Avery Renshaw had her head in the clouds last summer.

The environmental science and studies major spent eight weeks in NASA’s Student Airborne Research Program, a selective internship for earth science studies.

“I was paid by NASA to spend the summer in California with 31 other STEM undergrads, collecting atmospheric data in research aircraft and conducting individual earth and atmospheric science research projects,” says Renshaw, who is an Honors College student.

I was paid by NASA to collect data in research aircraft.

Airborne students were divided into four groups—atmospheric chemistry, air sampling, land ecology and oceanographic processes. Part of the oceans group, Renshaw focused on using satellites to detect and map the decline of a kelp species. Previously, satellite detection was thought to be unreliable. “I proved that wrong,” she notes.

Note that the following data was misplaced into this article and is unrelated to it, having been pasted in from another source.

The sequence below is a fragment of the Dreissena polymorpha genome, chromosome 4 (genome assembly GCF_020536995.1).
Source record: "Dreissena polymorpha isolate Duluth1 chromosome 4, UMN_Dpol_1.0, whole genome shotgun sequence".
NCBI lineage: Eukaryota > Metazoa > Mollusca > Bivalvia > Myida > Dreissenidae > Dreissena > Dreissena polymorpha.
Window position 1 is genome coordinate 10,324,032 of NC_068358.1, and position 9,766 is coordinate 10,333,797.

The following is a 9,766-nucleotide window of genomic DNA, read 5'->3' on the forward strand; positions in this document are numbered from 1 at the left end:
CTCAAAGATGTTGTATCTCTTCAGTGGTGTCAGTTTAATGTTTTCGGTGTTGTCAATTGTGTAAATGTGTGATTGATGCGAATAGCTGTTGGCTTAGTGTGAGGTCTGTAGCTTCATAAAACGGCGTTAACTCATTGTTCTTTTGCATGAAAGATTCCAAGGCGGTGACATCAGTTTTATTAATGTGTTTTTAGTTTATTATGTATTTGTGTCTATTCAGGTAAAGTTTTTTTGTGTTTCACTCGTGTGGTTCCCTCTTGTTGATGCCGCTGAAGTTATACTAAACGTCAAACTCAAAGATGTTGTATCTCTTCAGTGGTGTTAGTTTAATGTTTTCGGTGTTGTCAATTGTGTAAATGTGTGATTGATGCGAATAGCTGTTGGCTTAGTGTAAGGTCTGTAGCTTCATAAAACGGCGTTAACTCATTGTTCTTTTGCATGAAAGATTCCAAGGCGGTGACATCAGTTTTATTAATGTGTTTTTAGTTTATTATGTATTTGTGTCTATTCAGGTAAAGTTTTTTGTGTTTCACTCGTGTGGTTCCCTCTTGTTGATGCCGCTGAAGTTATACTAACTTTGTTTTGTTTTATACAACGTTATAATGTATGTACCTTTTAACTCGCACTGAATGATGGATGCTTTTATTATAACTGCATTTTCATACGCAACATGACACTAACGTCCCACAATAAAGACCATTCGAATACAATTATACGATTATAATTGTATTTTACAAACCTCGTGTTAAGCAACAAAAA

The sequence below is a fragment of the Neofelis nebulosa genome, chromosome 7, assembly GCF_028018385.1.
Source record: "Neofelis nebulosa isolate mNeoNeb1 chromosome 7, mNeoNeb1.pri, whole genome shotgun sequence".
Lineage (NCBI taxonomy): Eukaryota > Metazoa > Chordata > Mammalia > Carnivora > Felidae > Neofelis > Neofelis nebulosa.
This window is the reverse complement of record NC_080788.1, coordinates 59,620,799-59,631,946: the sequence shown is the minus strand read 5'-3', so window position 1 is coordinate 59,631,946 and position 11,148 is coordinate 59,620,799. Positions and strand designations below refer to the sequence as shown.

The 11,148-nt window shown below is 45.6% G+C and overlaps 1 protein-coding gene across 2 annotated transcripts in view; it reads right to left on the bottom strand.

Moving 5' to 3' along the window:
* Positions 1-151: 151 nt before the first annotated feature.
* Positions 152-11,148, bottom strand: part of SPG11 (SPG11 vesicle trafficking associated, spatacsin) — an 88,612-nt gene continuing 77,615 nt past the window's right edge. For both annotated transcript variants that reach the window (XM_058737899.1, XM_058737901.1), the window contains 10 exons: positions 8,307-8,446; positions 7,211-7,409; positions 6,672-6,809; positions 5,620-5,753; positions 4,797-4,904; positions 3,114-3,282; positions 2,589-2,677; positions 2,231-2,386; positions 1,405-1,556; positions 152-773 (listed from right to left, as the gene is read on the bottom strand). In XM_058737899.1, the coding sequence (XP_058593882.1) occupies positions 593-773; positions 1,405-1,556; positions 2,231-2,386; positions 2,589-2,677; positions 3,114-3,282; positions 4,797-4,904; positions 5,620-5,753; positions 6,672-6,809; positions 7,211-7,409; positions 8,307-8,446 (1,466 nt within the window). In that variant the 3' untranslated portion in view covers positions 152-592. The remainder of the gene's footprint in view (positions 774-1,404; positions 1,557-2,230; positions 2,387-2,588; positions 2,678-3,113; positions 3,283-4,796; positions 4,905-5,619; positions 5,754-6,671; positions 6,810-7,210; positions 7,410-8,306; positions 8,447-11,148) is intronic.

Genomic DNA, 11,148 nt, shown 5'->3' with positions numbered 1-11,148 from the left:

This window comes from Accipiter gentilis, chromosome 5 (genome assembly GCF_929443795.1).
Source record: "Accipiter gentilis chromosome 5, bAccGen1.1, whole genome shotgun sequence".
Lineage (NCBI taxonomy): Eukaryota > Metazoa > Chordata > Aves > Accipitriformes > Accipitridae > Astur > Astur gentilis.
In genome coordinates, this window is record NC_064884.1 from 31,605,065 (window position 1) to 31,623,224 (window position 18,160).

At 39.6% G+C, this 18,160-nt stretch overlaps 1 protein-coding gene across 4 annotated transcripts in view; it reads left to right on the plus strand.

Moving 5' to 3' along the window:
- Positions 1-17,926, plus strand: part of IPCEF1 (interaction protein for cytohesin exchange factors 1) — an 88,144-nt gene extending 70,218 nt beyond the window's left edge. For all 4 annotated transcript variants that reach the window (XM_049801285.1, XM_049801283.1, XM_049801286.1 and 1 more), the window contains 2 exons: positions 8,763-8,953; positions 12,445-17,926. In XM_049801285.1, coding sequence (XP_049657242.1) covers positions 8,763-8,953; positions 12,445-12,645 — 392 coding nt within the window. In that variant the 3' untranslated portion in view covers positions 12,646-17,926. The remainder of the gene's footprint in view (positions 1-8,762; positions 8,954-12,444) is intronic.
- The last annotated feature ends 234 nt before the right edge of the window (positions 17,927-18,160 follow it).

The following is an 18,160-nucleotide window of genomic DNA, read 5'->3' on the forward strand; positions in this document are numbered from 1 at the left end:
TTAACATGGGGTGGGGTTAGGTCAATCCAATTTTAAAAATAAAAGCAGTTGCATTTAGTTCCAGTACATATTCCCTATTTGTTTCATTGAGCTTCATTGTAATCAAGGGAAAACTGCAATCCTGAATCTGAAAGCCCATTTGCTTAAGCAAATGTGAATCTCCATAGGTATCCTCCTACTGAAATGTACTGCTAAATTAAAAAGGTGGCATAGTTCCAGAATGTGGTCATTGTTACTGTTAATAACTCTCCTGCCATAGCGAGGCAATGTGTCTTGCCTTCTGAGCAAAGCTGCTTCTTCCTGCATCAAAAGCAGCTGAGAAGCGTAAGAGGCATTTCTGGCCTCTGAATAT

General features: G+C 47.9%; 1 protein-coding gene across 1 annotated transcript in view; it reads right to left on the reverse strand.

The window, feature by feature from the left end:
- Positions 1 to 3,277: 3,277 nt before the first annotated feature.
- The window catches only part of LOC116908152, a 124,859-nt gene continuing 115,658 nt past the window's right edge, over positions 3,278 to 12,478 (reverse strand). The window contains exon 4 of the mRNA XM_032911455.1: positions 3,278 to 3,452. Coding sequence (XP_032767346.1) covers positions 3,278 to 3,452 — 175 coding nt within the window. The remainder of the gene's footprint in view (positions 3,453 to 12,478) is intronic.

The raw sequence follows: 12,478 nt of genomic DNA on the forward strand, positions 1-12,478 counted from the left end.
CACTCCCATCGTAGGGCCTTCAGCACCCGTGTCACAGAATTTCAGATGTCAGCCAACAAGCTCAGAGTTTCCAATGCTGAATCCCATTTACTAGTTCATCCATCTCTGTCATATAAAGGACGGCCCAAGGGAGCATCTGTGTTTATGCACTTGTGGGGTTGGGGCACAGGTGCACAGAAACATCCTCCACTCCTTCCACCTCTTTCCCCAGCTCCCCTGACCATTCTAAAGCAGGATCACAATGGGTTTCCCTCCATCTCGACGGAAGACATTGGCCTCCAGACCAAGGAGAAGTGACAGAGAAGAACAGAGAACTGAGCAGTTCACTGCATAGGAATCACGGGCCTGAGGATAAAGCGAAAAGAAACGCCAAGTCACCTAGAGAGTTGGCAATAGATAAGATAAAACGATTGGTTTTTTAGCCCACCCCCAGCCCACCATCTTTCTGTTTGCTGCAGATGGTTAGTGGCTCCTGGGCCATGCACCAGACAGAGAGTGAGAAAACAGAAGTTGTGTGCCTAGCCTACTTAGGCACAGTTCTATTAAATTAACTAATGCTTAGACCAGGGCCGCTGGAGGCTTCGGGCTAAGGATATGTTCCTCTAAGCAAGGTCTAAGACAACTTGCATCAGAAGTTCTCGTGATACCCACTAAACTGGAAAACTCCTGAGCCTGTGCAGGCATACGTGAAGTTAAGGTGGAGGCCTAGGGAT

During the first two weeks, she and the other interns attended lectures on earth and atmospheric sciences and collected data aboard two NASA research aircraft. Then they spent the next six weeks analyzing and interpreting data at University of California, Irvine.

“This was both the most enriching and unbelievably fun experience I’ve ever had,” Renshaw says.